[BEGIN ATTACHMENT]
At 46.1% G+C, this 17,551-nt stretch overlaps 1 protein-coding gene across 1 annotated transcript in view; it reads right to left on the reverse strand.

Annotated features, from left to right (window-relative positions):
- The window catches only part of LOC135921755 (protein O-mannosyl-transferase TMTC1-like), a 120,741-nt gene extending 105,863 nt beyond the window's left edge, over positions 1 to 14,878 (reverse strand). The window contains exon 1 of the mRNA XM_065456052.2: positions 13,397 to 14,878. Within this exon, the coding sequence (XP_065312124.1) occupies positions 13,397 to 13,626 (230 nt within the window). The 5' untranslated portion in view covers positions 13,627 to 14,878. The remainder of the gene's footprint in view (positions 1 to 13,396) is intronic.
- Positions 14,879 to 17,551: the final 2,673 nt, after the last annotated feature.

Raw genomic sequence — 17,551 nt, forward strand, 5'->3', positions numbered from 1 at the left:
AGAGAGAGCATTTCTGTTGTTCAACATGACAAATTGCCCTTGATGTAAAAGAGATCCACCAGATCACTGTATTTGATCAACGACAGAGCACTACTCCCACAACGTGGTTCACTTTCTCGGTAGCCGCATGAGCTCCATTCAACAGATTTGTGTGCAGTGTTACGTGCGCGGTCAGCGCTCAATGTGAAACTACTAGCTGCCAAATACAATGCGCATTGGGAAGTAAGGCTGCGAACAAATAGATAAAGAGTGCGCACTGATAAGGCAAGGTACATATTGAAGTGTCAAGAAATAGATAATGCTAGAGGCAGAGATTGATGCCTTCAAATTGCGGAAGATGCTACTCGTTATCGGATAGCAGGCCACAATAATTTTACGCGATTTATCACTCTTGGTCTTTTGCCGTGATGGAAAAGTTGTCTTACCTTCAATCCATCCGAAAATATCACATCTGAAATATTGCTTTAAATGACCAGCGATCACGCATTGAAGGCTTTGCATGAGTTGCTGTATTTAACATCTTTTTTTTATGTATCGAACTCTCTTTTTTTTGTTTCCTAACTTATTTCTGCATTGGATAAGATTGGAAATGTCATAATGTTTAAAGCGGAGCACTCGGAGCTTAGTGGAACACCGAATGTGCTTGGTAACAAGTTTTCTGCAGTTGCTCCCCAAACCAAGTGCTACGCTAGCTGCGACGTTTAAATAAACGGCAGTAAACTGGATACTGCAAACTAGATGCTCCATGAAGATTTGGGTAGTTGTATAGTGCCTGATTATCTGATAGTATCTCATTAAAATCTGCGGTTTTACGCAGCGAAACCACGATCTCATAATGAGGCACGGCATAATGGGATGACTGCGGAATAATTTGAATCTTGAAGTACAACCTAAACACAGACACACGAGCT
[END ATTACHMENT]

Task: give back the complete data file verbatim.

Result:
At 46.1% G+C, this 17,551-nt stretch overlaps 1 protein-coding gene across 1 annotated transcript in view; it reads right to left on the reverse strand.

Annotated features, from left to right (window-relative positions):
- The window catches only part of LOC135921755 (protein O-mannosyl-transferase TMTC1-like), a 120,741-nt gene extending 105,863 nt beyond the window's left edge, over positions 1 to 14,878 (reverse strand). The window contains exon 1 of the mRNA XM_065456052.2: positions 13,397 to 14,878. Within this exon, the coding sequence (XP_065312124.1) occupies positions 13,397 to 13,626 (230 nt within the window). The 5' untranslated portion in view covers positions 13,627 to 14,878. The remainder of the gene's footprint in view (positions 1 to 13,396) is intronic.
- Positions 14,879 to 17,551: the final 2,673 nt, after the last annotated feature.

Raw genomic sequence — 17,551 nt, forward strand, 5'->3', positions numbered from 1 at the left:
AGAGAGAGCATTTCTGTTGTTCAACATGACAAATTGCCCTTGATGTAAAAGAGATCCACCAGATCACTGTATTTGATCAACGACAGAGCACTACTCCCACAACGTGGTTCACTTTCTCGGTAGCCGCATGAGCTCCATTCAACAGATTTGTGTGCAGTGTTACGTGCGCGGTCAGCGCTCAATGTGAAACTACTAGCTGCCAAATACAATGCGCATTGGGAAGTAAGGCTGCGAACAAATAGATAAAGAGTGCGCACTGATAAGGCAAGGTACATATTGAAGTGTCAAGAAATAGATAATGCTAGAGGCAGAGATTGATGCCTTCAAATTGCGGAAGATGCTACTCGTTATCGGATAGCAGGCCACAATAATTTTACGCGATTTATCACTCTTGGTCTTTTGCCGTGATGGAAAAGTTGTCTTACCTTCAATCCATCCGAAAATATCACATCTGAAATATTGCTTTAAATGACCAGCGATCACGCATTGAAGGCTTTGCATGAGTTGCTGTATTTAACATCTTTTTTTTATGTATCGAACTCTCTTTTTTTTGTTTCCTAACTTATTTCTGCATTGGATAAGATTGGAAATGTCATAATGTTTAAAGCGGAGCACTCGGAGCTTAGTGGAACACCGAATGTGCTTGGTAACAAGTTTTCTGCAGTTGCTCCCCAAACCAAGTGCTACGCTAGCTGCGACGTTTAAATAAACGGCAGTAAACTGGATACTGCAAACTAGATGCTCCATGAAGATTTGGGTAGTTGTATAGTGCCTGATTATCTGATAGTATCTCATTAAAATCTGCGGTTTTACGCAGCGAAACCACGATCTCATAATGAGGCACGGCATAATGGGATGACTGCGGAATAATTTGAATCTTGAAGTACAACCTAAACACAGACACACGAGCT